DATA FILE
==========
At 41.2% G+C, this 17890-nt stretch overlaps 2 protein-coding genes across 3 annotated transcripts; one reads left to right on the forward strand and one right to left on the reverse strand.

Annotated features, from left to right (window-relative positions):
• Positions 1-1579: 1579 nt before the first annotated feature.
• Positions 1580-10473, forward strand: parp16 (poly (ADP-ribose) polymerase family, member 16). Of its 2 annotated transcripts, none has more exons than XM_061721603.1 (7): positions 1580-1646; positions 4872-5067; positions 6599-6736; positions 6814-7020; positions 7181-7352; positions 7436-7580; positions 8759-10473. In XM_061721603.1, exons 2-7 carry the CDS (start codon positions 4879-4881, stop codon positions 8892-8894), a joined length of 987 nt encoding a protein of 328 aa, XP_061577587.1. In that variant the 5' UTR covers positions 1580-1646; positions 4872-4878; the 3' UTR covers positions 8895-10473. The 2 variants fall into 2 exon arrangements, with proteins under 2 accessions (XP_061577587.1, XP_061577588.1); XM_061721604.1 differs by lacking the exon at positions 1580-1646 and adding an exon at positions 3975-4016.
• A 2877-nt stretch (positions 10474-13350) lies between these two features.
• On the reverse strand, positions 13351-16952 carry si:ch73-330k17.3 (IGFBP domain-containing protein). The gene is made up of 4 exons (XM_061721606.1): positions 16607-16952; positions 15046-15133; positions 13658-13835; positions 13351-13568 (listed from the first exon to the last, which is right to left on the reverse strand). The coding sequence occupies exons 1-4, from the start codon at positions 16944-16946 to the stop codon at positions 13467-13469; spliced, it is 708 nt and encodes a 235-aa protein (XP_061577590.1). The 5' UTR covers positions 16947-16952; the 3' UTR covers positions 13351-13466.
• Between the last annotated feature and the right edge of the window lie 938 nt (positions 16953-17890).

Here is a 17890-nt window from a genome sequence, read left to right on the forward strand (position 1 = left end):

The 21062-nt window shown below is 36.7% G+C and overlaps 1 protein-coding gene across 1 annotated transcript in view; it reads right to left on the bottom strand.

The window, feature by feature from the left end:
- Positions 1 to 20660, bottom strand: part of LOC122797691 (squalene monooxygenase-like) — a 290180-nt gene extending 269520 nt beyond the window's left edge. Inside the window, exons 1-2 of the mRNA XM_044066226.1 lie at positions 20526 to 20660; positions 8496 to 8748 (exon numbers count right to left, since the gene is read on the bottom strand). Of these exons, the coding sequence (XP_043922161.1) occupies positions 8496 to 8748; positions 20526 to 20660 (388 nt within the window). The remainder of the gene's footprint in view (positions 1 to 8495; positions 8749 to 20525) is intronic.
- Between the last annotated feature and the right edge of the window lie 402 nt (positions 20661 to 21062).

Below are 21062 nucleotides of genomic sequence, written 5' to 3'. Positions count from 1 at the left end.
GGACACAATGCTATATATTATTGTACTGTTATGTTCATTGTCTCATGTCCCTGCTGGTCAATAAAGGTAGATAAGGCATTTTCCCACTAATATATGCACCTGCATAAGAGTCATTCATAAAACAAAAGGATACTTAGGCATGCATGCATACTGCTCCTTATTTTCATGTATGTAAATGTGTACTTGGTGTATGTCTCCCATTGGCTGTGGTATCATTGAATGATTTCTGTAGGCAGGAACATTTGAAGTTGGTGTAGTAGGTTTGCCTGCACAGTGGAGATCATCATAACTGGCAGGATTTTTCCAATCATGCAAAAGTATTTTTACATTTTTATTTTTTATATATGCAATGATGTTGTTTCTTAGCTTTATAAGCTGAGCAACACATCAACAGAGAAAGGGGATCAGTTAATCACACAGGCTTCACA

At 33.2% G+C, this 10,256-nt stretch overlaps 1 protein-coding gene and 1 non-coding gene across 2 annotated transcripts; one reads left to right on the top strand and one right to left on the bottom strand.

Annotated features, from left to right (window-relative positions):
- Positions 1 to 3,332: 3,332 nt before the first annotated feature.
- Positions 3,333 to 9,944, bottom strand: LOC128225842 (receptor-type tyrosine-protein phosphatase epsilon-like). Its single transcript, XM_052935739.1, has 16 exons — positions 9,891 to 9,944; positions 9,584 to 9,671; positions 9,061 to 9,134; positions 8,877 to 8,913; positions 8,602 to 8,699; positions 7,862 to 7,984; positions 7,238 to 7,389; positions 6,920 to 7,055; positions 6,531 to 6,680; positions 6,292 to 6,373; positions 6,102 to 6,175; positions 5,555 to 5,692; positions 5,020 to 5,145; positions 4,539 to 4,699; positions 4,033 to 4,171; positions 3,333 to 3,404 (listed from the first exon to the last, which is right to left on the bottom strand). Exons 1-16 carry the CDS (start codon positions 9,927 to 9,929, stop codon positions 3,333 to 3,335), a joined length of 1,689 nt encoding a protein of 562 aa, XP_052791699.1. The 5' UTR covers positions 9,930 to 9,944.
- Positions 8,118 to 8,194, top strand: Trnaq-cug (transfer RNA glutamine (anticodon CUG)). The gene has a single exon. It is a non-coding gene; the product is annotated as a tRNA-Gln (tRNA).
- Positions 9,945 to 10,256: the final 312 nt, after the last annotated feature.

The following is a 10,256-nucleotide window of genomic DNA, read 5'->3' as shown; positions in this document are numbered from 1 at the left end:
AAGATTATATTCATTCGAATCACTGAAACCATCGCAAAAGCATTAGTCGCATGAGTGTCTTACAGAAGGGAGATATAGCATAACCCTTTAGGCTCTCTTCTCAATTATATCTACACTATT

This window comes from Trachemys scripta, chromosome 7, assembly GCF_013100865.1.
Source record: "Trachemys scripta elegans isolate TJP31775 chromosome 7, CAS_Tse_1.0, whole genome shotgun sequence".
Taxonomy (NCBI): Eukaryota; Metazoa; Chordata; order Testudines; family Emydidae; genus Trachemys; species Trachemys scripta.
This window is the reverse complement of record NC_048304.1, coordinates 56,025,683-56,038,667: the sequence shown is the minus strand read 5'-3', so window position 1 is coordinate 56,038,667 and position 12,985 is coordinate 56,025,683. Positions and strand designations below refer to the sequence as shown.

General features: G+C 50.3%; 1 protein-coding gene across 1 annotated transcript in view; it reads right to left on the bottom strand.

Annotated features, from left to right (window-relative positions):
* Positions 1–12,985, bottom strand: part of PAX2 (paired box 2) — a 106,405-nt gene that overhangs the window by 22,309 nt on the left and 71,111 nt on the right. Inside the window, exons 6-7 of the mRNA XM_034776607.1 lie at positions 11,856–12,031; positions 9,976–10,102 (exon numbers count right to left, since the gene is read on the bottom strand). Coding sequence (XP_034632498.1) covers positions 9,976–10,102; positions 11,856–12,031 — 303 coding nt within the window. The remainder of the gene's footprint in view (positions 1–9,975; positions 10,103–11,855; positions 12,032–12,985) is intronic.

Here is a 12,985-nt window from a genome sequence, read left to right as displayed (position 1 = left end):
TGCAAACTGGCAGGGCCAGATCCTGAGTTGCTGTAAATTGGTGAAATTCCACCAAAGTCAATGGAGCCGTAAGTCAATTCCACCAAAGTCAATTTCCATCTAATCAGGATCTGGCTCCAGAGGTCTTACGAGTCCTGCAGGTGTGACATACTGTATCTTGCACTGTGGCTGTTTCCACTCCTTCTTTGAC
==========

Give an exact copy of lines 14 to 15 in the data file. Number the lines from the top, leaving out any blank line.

GGACACAATGCTATATATTATTGTACTGTTATGTTCATTGTCTCATGTCCCTGCTGGTCAATAAAGGTAGATAAGGCATTTTCCCACTAATATATGCACCTGCATAAGAGTCATTCATAAAACAAAAGGATACTTAGGCATGCATGCATACTGCTCCTTATTTTCATGTATGTAAATGTGTACTTGGTGTATGTCTCCCATTGGCTGTGGTATCATTGAATGATTTCTGTAGGCAGGAACATTTGAAGTTGGTGTAGTAGGTTTGCCTGCACAGTGGAGATCATCATAACTGGCAGGATTTTTCCAATCATGCAAAAGTATTTTTACATTTTTATTTTTTATATATGCAATGATGTTGTTTCTTAGCTTTATAAGCTGAGCAACACATCAACAGAGAAAGGGGATCAGTTAATCACACAGGCTTCACA

At 33.2% G+C, this 10,256-nt stretch overlaps 1 protein-coding gene and 1 non-coding gene across 2 annotated transcripts; one reads left to right on the top strand and one right to left on the bottom strand.